This book provides a basis for discussion regarding all legal aspects concerning persons born with sex characteristics that do not belong strictly to male or female categories, or that belong to both at the same time. It contains contributions from medical, psychological and theological perspectives, as well as national legal perspectives from Germany, Australia, India, the Netherlands, Columbia, Sweden, France and the USA. It explores international human rights aspects of intersex legal recognition and also features chapters on private international law and legal history.
|Edition description:||First Edition|
|Product dimensions:||6.30(w) x 9.45(h) x 1.10(d)|
About the Author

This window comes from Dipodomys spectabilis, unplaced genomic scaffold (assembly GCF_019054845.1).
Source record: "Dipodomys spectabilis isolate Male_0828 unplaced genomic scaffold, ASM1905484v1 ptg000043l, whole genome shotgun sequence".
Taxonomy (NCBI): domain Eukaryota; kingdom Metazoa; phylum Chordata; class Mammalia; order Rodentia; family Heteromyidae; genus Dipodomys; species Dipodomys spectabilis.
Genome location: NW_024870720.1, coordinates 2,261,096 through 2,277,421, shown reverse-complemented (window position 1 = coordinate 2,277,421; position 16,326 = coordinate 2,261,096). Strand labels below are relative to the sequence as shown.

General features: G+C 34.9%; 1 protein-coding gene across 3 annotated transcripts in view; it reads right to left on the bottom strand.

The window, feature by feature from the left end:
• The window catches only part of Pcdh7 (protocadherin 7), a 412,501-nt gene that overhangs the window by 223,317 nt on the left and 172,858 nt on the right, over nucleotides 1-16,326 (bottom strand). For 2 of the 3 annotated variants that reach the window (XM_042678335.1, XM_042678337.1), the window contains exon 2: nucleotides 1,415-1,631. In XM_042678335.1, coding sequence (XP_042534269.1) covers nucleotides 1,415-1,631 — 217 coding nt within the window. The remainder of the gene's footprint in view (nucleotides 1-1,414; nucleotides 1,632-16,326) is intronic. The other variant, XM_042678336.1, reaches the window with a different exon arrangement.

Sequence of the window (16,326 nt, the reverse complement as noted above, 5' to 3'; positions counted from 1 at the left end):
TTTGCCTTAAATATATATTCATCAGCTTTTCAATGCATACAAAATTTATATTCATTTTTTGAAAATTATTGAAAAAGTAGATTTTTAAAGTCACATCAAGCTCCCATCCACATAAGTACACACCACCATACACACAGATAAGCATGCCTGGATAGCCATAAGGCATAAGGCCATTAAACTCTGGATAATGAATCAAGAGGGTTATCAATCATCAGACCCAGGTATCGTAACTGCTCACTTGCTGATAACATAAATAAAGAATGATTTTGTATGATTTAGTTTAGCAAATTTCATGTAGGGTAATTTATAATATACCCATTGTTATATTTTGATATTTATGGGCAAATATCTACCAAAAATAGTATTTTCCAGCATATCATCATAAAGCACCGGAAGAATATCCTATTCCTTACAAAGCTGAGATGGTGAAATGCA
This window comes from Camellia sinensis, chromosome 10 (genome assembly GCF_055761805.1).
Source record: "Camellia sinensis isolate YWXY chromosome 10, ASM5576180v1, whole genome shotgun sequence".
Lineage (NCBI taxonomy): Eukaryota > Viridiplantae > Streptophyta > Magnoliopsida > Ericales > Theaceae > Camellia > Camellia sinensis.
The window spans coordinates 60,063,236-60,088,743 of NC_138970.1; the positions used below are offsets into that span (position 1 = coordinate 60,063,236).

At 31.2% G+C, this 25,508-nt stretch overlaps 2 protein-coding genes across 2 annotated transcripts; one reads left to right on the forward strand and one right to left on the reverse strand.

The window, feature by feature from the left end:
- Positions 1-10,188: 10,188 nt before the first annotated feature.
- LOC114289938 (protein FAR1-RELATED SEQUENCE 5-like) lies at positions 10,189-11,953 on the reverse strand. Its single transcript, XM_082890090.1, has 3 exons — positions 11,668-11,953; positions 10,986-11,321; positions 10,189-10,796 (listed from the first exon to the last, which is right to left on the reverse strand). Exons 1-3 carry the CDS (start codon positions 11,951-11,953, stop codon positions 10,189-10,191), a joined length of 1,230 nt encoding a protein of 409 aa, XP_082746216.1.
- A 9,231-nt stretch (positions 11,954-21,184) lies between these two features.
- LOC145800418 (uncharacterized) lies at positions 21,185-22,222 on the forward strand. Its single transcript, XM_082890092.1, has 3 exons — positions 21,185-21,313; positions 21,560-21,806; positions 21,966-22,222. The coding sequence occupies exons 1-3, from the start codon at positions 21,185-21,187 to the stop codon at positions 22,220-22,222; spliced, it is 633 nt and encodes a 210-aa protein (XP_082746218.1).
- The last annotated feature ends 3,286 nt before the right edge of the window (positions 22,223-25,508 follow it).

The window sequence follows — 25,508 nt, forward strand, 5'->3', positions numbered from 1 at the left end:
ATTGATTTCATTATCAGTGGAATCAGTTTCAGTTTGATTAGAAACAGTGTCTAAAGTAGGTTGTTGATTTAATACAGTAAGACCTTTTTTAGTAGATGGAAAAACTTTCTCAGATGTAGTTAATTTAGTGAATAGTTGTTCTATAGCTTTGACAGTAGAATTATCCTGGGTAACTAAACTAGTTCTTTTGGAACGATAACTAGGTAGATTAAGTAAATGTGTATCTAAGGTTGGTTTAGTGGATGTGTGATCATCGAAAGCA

Dr Jens M. Scherpe, M.A. (Cantab), MJur (Oxon) is a Senior University Lecturer in Law at the University of Cambridge and a Lecturer and Fellow of Gonville and Caius College and an Honorary Fellow of St. John's College/ University of Hong Kong. He also is an Academic Door Tenant at the Barristers' chambers Queen Elizabeth Building (QEB) in London. He is the Honorary Professor at the University of Aalborg and Cheng Yu Tung Visiting Professor in Law at the University of Hong Kong.In Cambridge Jens teaches comparative law and family law - and comparative family law. Before taking up his position in Cambridge, he was a Research Fellow and Head of the Department for the Law of the Nordic Countries at the Max Planck Institute for Comparative and International Private Law in Hamburg. He has held visiting positions at a number of institutions, including the Australian National University/Canberra, the University of Sydney, the University of Auckland/New Zealand and the Universitat Pompeu Fabra in Barcelona/Spain. In addition he has lectured on a variety of subjects in numerous countries around the world, including Germany, France, Spain, Italy, Sweden, Switzerland, Denmark, Greece, the Netherlands, Australia, New Zealand, Poland, Latvia, Ukraine, Singapore, Mauritius and the People's Republic of China. Jens has published widely on a variety of topics. His major publications include several comparative family law studies. His PhD thesis on the out-of-court settlement of consumer disputes (2002) was awarded two prizes, the DIS-Förderpreis 2003/2004 by the German Institution of Arbitration (DIS) and the Otto-Hahn-Medal of the Max Planck Society for the Advancement of Science for outstanding research achievements of young researchers (2002).He is an Associate Member of the International Academy of Comparative Law/Académie internationale de droit compare, an Associate Fellow of the International Academy of Matrimonial Lawyers and a member of the Wissenschaftliche Vereinigung für Familienrecht e.V and of the international board of the "Zeitschrift für das gesamte Familienrecht" (FamRZ).With contributions by Nina Althoff (German Institute of Human Rights, Berlin, Germany), Marjolein van den Brink (School of Law, University of Utrecht, The Netherlands), Morgan Carpenter (Sydney Health Ethics, University of Sydney, Australia; Co-executive Director of Intersex Human Rights Australia; GATE, New York, USA), Milton Diamond (John A. Burns School of Medicine, University of Hawai’I, USA), Duncan Dormor (United Society Partners in the Gospel, London, UK), Peter Dunne (Faculty of Law, University of Bristol, UK), Anatol Dutta (Faculty of Law, Ludwig Maximilians University of Munich, Germany), (Claire Fenton-Glynn (Faculty of Law, University of Cambridge, UK), Jameson Garland (Faculty of Law, Uppsala University, Sweden), Dan Christian Ghattas (Executive Director of Organisation Intersex International Europe, Berlin, Germany), Julie Greenberg (Thomas Jefferson School of Law, San Diego, USA), Tobias Helms (Faculty of Law, Philipps University Marburg, Germany), Joe Herbert (John van Geest Centre for Brain Repair, Department of Clinical Neurosciences, University of Cambridge, UK), Ieuan Hughes (Department of Paediatrics, University of Cambridge, UK), Moshe Lavee (Department of Jewish History and Thought, University of Haifa, Israel), Thomas Meyer (Federal Ministry of Justice and Consumer Protection, Berlin, Germany), Tanya Ni Mhuirtile (School of Law and Government, Dublin City University, Ireland), Benjamin Moron-Puech (Faculty of Law, Pantheon-Assas University Paris, France), Stefano Osella (Department of Law, European University Institute, Florence, Italy), Ruth Rubio-Marin (Faculty of Law, University of Sevilla, Spain; School of Transnational Governance, European University Institute, Florence, Italy), Tali Artman Partock (Faculty of Divinity, University of Cambridge, UK), Vickie Pasterski (Department of Psychology, University of Cambridge, UK), Walter Pintens (Faculty of Law, Catholic University of Leuven, Belgium; Faculty of Law, Saarland University, Germany), Kirsten Sandberg (Faculty of Law, University of Oslo, Norway), Jens M. Scherpe (Faculty of Law, University of Cambridge, UK; University of Hong Kong; Aalborg University, Denmark), Smita Shah (Department of Law, European University Institute, Florence, Italy), and Alain Wijffels (Faculty of Law, Catholic University of Leuven and Catholic University of Louvain, Belgium; Faculty of Law, University of Leiden, The Netherlands; Centre d’Histoire Judiciaire, France).